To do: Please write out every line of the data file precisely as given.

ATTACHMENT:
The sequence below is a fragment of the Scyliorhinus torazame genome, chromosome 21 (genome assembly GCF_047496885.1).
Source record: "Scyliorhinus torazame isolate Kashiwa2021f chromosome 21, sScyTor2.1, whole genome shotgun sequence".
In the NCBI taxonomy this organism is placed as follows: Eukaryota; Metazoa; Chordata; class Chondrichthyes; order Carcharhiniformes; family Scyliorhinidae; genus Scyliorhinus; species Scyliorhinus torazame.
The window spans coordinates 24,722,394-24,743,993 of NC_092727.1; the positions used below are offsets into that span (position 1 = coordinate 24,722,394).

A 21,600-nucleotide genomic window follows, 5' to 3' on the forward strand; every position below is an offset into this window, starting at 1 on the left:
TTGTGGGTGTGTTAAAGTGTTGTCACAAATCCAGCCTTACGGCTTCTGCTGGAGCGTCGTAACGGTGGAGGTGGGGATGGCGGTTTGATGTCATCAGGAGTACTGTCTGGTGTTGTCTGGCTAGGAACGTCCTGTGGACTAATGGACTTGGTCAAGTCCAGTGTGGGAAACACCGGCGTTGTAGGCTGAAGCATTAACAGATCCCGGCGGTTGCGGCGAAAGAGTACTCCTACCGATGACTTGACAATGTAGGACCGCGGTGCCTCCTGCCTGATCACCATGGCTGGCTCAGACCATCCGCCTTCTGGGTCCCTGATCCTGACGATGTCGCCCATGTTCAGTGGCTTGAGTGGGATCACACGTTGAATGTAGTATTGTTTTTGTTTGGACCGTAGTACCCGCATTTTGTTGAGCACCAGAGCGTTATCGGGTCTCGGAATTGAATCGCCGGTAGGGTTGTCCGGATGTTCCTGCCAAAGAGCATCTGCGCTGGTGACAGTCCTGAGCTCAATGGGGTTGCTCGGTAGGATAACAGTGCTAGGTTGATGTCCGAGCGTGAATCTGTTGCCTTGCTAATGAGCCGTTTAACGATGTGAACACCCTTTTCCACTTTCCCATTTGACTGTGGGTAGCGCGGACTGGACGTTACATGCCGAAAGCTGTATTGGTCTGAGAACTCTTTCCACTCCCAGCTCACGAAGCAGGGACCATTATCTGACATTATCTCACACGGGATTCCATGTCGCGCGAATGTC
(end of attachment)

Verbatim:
The sequence below is a fragment of the Scyliorhinus torazame genome, chromosome 21 (genome assembly GCF_047496885.1).
Source record: "Scyliorhinus torazame isolate Kashiwa2021f chromosome 21, sScyTor2.1, whole genome shotgun sequence".
In the NCBI taxonomy this organism is placed as follows: Eukaryota; Metazoa; Chordata; class Chondrichthyes; order Carcharhiniformes; family Scyliorhinidae; genus Scyliorhinus; species Scyliorhinus torazame.
The window spans coordinates 24,722,394-24,743,993 of NC_092727.1; the positions used below are offsets into that span (position 1 = coordinate 24,722,394).

A 21,600-nucleotide genomic window follows, 5' to 3' on the forward strand; every position below is an offset into this window, starting at 1 on the left:
TTGTGGGTGTGTTAAAGTGTTGTCACAAATCCAGCCTTACGGCTTCTGCTGGAGCGTCGTAACGGTGGAGGTGGGGATGGCGGTTTGATGTCATCAGGAGTACTGTCTGGTGTTGTCTGGCTAGGAACGTCCTGTGGACTAATGGACTTGGTCAAGTCCAGTGTGGGAAACACCGGCGTTGTAGGCTGAAGCATTAACAGATCCCGGCGGTTGCGGCGAAAGAGTACTCCTACCGATGACTTGACAATGTAGGACCGCGGTGCCTCCTGCCTGATCACCATGGCTGGCTCAGACCATCCGCCTTCTGGGTCCCTGATCCTGACGATGTCGCCCATGTTCAGTGGCTTGAGTGGGATCACACGTTGAATGTAGTATTGTTTTTGTTTGGACCGTAGTACCCGCATTTTGTTGAGCACCAGAGCGTTATCGGGTCTCGGAATTGAATCGCCGGTAGGGTTGTCCGGATGTTCCTGCCAAAGAGCATCTGCGCTGGTGACAGTCCTGAGCTCAATGGGGTTGCTCGGTAGGATAACAGTGCTAGGTTGATGTCCGAGCGTGAATCTGTTGCCTTGCTAATGAGCCGTTTAACGATGTGAACACCCTTTTCCACTTTCCCATTTGACTGTGGGTAGCGCGGACTGGACGTTACATGCCGAAAGCTGTATTGGTCTGAGAACTCTTTCCACTCCCAGCTCACGAAGCAGGGACCATTATCTGACATTATCTCACACGGGATTCCATGTCGCGCGAATGTC